A digital guarantee that information has not been modified, as if it were protected by a tamper-proof seal that is broken if the content were altered. The two major applications of digital signatures are for setting up a secure connection to a Web site and verifying the integrity of files transmitted (more below).|
An Encrypted Digest
The digital signature is an encrypted digest of the file (message, document, driver, program) being signed. The digest is computed from the contents of the file by a one-way hash function, such as MD5 and SHA-1, and then encrypted with the private part of a public/private key pair (see RSA). To prove that the file was not tampered with, the recipient uses the public key to decrypt the signature back into the original digest, recomputes a new digest from the transmitted file and compares the two to see if they match. If they do, the file has not been altered in transit by an attacker. See MD5.
A digital signature is an encrypted digest of a file. The digest was created with a one-way hash function from the file's contents.
The first major application for digital signatures is digital certificates. "Signed" digital certificates are used to verify the identity of an organization or individual. They are widely used to authenticate a Web site in order to establish an encrypted connection for credit card and other confidential data (see SSL and digital certificate).
The second major application for digital signatures is "code signing," which verifies the integrity of executable files downloaded from a Web site. Code signing also uses signed digital certificates to verify the identity of the site (see code signing and digital certificate). Also see digital envelope and electronic signature.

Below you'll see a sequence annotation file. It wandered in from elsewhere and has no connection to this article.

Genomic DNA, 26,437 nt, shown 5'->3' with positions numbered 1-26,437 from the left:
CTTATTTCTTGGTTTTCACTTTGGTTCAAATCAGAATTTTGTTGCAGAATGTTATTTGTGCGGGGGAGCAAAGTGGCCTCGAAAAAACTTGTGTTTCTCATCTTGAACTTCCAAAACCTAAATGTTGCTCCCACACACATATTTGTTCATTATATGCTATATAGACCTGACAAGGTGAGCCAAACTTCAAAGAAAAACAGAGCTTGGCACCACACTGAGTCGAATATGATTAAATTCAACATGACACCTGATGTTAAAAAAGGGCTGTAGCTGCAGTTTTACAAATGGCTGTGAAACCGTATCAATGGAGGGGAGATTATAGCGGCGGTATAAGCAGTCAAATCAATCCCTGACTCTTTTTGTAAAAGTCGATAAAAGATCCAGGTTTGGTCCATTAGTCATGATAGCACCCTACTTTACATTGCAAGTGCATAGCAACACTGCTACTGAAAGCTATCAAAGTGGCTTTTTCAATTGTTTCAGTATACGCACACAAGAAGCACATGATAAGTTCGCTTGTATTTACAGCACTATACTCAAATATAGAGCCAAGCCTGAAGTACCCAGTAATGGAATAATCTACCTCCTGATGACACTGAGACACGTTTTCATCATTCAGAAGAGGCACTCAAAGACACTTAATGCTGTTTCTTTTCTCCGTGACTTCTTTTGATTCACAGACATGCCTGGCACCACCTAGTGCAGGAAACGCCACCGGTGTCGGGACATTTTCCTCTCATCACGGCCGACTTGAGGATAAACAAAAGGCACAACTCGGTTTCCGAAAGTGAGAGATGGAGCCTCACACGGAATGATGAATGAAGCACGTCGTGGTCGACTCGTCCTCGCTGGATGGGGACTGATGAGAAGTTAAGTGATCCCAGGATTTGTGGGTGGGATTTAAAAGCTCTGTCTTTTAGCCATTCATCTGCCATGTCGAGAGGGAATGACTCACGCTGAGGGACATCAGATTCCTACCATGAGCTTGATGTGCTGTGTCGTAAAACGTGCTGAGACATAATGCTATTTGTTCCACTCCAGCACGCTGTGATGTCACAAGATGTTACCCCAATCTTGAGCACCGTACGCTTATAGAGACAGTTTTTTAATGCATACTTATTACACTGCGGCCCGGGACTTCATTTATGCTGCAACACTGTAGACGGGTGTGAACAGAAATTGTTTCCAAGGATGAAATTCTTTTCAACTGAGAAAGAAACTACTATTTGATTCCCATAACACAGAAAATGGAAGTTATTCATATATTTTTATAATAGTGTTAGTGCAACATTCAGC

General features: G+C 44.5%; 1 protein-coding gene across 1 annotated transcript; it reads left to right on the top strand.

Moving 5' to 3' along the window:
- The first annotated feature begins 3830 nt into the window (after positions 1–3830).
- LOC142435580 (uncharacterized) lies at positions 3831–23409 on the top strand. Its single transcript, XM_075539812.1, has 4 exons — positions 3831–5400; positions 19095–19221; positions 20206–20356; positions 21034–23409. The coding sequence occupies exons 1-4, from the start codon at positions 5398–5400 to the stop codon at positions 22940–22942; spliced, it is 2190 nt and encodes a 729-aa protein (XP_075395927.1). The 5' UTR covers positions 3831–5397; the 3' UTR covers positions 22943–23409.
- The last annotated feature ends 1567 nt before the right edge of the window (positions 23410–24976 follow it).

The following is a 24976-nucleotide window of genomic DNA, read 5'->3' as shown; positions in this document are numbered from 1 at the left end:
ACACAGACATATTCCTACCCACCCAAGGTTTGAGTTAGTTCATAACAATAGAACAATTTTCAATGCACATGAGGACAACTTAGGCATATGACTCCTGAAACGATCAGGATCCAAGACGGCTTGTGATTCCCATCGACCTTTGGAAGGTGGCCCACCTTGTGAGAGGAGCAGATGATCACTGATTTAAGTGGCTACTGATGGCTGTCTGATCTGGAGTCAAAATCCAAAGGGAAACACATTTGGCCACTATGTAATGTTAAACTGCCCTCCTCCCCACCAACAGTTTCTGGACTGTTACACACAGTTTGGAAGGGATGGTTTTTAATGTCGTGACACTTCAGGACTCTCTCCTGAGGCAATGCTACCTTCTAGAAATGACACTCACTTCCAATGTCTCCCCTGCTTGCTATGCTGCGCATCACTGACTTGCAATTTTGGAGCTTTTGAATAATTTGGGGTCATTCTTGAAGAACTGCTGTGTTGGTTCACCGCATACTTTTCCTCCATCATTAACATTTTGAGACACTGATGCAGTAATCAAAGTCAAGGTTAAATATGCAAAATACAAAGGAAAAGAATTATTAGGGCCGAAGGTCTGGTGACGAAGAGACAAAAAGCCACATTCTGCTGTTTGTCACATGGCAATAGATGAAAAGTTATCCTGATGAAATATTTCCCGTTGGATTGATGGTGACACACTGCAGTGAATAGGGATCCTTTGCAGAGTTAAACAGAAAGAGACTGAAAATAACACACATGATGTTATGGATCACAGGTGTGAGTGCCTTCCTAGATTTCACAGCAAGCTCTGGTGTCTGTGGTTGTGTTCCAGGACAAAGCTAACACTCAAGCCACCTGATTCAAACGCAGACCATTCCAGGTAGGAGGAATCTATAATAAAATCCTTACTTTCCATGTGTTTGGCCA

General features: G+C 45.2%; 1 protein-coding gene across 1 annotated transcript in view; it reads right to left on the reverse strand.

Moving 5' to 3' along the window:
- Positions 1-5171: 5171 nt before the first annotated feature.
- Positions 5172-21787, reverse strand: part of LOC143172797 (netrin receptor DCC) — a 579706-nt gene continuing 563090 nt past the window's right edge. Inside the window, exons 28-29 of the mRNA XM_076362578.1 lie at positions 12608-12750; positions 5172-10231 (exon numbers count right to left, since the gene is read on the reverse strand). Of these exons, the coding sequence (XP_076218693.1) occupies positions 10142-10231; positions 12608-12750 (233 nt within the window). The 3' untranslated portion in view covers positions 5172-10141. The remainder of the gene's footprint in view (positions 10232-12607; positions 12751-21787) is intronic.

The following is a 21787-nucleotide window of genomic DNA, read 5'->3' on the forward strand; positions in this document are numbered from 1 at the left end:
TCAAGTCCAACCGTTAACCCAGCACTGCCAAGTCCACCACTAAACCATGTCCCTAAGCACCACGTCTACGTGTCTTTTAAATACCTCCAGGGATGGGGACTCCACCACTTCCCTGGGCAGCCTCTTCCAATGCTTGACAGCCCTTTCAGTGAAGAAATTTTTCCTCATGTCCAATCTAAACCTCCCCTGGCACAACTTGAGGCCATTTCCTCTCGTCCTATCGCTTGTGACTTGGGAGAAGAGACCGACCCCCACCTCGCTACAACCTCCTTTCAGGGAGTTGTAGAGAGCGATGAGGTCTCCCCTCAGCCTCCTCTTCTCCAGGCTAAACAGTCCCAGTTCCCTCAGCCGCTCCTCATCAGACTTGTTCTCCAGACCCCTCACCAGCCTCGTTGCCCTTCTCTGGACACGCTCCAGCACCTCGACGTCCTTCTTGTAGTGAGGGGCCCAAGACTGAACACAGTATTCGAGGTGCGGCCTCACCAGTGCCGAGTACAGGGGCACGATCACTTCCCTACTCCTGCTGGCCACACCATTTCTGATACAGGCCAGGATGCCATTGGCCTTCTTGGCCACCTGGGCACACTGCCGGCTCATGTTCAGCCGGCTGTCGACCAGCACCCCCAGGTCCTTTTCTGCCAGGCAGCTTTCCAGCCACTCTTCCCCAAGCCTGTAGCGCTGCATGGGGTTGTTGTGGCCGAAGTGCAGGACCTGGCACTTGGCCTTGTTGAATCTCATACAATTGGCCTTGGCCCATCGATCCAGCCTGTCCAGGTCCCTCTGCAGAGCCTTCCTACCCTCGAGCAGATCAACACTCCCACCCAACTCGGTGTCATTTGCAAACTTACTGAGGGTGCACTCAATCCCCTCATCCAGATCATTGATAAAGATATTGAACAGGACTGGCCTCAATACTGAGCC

The Illustrations Below
The following two illustrations show how digital signatures are used for data integrity in both non-private and private exchanges. Because of the requirement of disseminating keys, the following methods are used mostly between two parties that communicate with each other on a regular basis and not by the public in general. The references to the man and woman are used to help explain the concept; however, all functions are automatically performed by the software.
The woman makes her message tamper proof by encrypting the digest into a "digital signature," which accompanies the message. At the receiving side, the man uses her public key to verify the signature. However, the message text is sent "in the clear" and could be read by an eavesdropper.
In this example, the woman signs her message and also encrypts the signature and message with the man's public key for privacy (confidentiality). When he receives the encrypted signed message, he decrypts it with his private key to expose the text he can now read along with the signature. He then verifies the signature to ensure the message was not tampered with.